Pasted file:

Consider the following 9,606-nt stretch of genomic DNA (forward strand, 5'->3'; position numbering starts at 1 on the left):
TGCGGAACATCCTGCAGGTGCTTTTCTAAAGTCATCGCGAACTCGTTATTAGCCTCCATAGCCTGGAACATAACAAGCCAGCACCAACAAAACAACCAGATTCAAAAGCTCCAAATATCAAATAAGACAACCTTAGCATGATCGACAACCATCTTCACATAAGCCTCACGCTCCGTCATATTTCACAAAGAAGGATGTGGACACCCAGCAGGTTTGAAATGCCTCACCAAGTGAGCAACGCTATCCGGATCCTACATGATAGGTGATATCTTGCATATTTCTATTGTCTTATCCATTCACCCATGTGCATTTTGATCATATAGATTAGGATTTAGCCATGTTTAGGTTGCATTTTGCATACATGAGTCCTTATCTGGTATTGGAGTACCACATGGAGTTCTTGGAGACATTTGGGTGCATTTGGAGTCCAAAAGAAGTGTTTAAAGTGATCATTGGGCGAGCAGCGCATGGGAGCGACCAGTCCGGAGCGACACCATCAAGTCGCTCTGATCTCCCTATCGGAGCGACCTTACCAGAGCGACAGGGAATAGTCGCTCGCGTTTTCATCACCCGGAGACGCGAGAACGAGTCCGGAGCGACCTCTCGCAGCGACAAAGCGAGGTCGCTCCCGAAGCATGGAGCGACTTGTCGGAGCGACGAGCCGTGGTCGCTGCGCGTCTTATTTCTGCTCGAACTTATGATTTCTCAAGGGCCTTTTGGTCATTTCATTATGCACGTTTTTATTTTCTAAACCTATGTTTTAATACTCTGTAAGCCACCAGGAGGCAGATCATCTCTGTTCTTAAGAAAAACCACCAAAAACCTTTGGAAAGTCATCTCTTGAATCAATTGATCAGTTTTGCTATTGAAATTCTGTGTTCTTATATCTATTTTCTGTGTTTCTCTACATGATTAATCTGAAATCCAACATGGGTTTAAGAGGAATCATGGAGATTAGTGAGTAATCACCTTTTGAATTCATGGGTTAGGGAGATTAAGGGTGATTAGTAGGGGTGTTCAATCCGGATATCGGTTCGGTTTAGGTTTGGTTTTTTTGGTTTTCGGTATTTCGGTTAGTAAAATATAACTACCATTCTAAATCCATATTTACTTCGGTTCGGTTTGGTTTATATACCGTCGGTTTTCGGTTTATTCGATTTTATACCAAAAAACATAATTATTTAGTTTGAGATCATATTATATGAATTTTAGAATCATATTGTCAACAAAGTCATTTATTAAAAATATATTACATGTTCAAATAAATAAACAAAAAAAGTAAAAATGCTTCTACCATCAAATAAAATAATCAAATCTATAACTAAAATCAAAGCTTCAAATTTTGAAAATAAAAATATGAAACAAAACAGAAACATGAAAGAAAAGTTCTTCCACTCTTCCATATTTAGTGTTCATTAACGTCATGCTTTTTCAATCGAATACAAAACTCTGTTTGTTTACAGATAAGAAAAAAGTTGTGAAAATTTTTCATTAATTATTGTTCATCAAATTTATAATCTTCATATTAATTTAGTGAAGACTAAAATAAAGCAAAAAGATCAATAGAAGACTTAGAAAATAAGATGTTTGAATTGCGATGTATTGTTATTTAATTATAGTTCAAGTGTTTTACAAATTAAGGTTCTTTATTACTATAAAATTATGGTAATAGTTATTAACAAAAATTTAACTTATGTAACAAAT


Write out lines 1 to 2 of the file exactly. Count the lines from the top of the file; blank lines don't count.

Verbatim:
Consider the following 9,606-nt stretch of genomic DNA (forward strand, 5'->3'; position numbering starts at 1 on the left):
TGCGGAACATCCTGCAGGTGCTTTTCTAAAGTCATCGCGAACTCGTTATTAGCCTCCATAGCCTGGAACATAACAAGCCAGCACCAACAAAACAACCAGATTCAAAAGCTCCAAATATCAAATAAGACAACCTTAGCATGATCGACAACCATCTTCACATAAGCCTCACGCTCCGTCATATTTCACAAAGAAGGATGTGGACACCCAGCAGGTTTGAAATGCCTCACCAAGTGAGCAACGCTATCCGGATCCTACATGATAGGTGATATCTTGCATATTTCTATTGTCTTATCCATTCACCCATGTGCATTTTGATCATATAGATTAGGATTTAGCCATGTTTAGGTTGCATTTTGCATACATGAGTCCTTATCTGGTATTGGAGTACCACATGGAGTTCTTGGAGACATTTGGGTGCATTTGGAGTCCAAAAGAAGTGTTTAAAGTGATCATTGGGCGAGCAGCGCATGGGAGCGACCAGTCCGGAGCGACACCATCAAGTCGCTCTGATCTCCCTATCGGAGCGACCTTACCAGAGCGACAGGGAATAGTCGCTCGCGTTTTCATCACCCGGAGACGCGAGAACGAGTCCGGAGCGACCTCTCGCAGCGACAAAGCGAGGTCGCTCCCGAAGCATGGAGCGACTTGTCGGAGCGACGAGCCGTGGTCGCTGCGCGTCTTATTTCTGCTCGAACTTATGATTTCTCAAGGGCCTTTTGGTCATTTCATTATGCACGTTTTTATTTTCTAAACCTATGTTTTAATACTCTGTAAGCCACCAGGAGGCAGATCATCTCTGTTCTTAAGAAAAACCACCAAAAACCTTTGGAAAGTCATCTCTTGAATCAATTGATCAGTTTTGCTATTGAAATTCTGTGTTCTTATATCTATTTTCTGTGTTTCTCTACATGATTAATCTGAAATCCAACATGGGTTTAAGAGGAATCATGGAGATTAGTGAGTAATCACCTTTTGAATTCATGGGTTAGGGAGATTAAGGGTGATTAGTAGGGGTGTTCAATCCGGATATCGGTTCGGTTTAGGTTTGGTTTTTTTGGTTTTCGGTATTTCGGTTAGTAAAATATAACTACCATTCTAAATCCATATTTACTTCGGTTCGGTTTGGTTTATATACCGTCGGTTTTCGGTTTATTCGATTTTATACCAAAAAACATAATTATTTAGTTTGAGATCATATTATATGAATTTTAGAATCATATTGTCAACAAAGTCATTTATTAAAAATATATTACATGTTCAAATAAATAAACAAAAAAAGTAAAAATGCTTCTACCATCAAATAAAATAATCAAATCTATAACTAAAATCAAAGCTTCAAATTTTGAAAATAAAAATATGAAACAAAACAGAAACATGAAAGAAAAGTTCTTCCACTCTTCCATATTTAGTGTTCATTAACGTCATGCTTTTTCAATCGAATACAAAACTCTGTTTGTTTACAGATAAGAAAAAAGTTGTGAAAATTTTTCATTAATTATTGTTCATCAAATTTATAATCTTCATATTAATTTAGTGAAGACTAAAATAAAGCAAAAAGATCAATAGAAGACTTAGAAAATAAGATGTTTGAATTGCGATGTATTGTTATTTAATTATAGTTCAAGTGTTTTACAAATTAAGGTTCTTTATTACTATAAAATTATGGTAATAGTTATTAACAAAAATTTAACTTATGTAACAAAT